Measuring by the delay in their messages, Keats and his brother’s family were farther from each other than it may be possible for people today to be. The poet suggested an unconventional way of bridging the distance. “I shall read a passage of Shakespeare every Sunday at ten o’clock,” he proposed. “You read one at the same time, and we shall be as near each other as blind bodies can be in the same room.”

I’d suggest that Keats was only half joking. In his poetry, after all, he associated literature with the power to transcend time and space, writing, for example, that George Chapman’s translation of Homer made him think of the first glimpse that the Spanish conquistador Cortés had had, centuries earlier, of the vast Pacific Ocean. Keats returned to the idea of a book-mediated connection in a letter written about a year later to his lover, Fanny Brawne. “Do not send any more of my books home,” he wrote on February 24, 1820, after tuberculosis had confined him to bed in Hampstead for three weeks. “I have a great pleasure in the thought of you looking on them.”

There’s something mystical about these passages. If Keats wasn’t in the room with Brawne, he couldn’t know for certain at any given moment whether she was looking at his books. He couldn’t know which pages she turned, or how quickly. In fact, he would have had to take her word for it that she looked at his books at all. But he maintained nonetheless that he felt real pleasure when he thought of her reading his books. The simile in Keats’s letter to his brother and sister-in-law is a strange one, and worth repeating: “As near each other as blind bodies can be in the same room.” “Blind” because presumably Keats and his brother’s family wouldn’t be able to see each other, but “in the same room” because somehow they would be able to feel each other’s presence.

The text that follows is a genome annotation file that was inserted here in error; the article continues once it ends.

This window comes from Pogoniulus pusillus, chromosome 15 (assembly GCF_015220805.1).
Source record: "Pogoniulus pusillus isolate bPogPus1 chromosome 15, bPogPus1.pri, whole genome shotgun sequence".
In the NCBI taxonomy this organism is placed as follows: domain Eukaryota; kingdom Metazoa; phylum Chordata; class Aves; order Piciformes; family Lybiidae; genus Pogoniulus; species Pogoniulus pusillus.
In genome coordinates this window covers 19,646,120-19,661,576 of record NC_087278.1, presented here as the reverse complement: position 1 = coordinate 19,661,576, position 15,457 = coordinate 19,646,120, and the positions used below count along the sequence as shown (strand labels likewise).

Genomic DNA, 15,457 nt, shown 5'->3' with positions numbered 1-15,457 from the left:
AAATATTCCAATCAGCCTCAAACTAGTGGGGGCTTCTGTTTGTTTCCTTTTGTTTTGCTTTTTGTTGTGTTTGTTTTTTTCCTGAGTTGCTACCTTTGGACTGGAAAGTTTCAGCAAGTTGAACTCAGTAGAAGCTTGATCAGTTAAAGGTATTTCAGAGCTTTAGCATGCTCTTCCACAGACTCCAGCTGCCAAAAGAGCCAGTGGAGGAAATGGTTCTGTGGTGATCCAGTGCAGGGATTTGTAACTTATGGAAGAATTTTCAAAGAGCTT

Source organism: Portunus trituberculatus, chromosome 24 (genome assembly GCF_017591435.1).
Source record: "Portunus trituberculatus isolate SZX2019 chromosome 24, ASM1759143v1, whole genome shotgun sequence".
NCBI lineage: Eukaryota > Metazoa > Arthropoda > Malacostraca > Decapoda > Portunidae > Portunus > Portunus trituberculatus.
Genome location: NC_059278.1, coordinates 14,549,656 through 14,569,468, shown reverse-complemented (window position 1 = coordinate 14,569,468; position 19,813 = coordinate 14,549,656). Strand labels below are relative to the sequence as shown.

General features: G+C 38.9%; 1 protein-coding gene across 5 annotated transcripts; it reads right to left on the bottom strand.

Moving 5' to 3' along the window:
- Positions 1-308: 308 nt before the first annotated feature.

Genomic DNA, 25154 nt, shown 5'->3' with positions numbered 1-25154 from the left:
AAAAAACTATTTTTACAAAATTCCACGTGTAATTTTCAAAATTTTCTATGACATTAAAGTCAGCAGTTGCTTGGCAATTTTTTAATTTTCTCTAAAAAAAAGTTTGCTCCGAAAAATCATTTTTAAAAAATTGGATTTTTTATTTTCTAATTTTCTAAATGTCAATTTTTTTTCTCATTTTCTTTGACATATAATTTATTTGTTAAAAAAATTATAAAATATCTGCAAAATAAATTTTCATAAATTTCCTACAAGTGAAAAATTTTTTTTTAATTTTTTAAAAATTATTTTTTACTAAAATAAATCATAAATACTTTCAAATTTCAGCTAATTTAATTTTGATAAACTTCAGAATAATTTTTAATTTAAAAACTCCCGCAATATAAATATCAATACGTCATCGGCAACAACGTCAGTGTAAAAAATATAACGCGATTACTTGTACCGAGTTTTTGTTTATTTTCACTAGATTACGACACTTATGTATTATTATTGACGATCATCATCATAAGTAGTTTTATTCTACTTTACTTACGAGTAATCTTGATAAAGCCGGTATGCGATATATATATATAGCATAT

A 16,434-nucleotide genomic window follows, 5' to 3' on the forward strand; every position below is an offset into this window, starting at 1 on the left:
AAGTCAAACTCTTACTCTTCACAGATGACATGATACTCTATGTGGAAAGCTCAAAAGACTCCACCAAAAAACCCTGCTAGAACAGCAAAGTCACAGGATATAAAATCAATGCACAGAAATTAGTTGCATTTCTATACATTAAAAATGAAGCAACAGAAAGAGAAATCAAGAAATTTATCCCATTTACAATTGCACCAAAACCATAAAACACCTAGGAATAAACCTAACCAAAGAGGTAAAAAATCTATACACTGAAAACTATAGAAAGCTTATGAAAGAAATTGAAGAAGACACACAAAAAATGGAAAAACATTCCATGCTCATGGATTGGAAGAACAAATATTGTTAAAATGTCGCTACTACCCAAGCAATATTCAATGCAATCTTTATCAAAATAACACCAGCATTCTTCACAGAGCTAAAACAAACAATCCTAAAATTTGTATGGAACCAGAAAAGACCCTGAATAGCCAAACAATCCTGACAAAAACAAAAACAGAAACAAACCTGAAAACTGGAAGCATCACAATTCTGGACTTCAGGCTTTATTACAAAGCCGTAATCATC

What does it take to believe in such a communion? I think it requires the belief that reading, or at least a certain kind of reading, is sensuous, invisible, and soulful. Each instance of this kind of reading is unique. In its ideal form, it occurs on a plane that is oblique to the physical location of the people doing it, even when they happen to be in the same room.